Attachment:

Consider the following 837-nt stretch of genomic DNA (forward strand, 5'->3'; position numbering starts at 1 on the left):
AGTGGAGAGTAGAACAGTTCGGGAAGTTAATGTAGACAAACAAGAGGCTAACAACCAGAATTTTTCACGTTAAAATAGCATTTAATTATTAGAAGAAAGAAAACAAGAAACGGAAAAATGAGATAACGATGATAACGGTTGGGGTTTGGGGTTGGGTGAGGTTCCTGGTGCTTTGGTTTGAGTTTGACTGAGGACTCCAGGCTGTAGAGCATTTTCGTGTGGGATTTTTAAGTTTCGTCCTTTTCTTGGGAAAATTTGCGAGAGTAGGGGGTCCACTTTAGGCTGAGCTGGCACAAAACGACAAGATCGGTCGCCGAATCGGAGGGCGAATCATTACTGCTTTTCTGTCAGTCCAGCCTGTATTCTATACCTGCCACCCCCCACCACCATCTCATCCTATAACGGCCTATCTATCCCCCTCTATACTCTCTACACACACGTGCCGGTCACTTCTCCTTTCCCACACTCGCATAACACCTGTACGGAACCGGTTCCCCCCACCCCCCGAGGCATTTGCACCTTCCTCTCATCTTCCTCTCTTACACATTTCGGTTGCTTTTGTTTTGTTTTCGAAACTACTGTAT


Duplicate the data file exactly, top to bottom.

Consider the following 837-nt stretch of genomic DNA (forward strand, 5'->3'; position numbering starts at 1 on the left):
AGTGGAGAGTAGAACAGTTCGGGAAGTTAATGTAGACAAACAAGAGGCTAACAACCAGAATTTTTCACGTTAAAATAGCATTTAATTATTAGAAGAAAGAAAACAAGAAACGGAAAAATGAGATAACGATGATAACGGTTGGGGTTTGGGGTTGGGTGAGGTTCCTGGTGCTTTGGTTTGAGTTTGACTGAGGACTCCAGGCTGTAGAGCATTTTCGTGTGGGATTTTTAAGTTTCGTCCTTTTCTTGGGAAAATTTGCGAGAGTAGGGGGTCCACTTTAGGCTGAGCTGGCACAAAACGACAAGATCGGTCGCCGAATCGGAGGGCGAATCATTACTGCTTTTCTGTCAGTCCAGCCTGTATTCTATACCTGCCACCCCCCACCACCATCTCATCCTATAACGGCCTATCTATCCCCCTCTATACTCTCTACACACACGTGCCGGTCACTTCTCCTTTCCCACACTCGCATAACACCTGTACGGAACCGGTTCCCCCCACCCCCCGAGGCATTTGCACCTTCCTCTCATCTTCCTCTCTTACACATTTCGGTTGCTTTTGTTTTGTTTTCGAAACTACTGTAT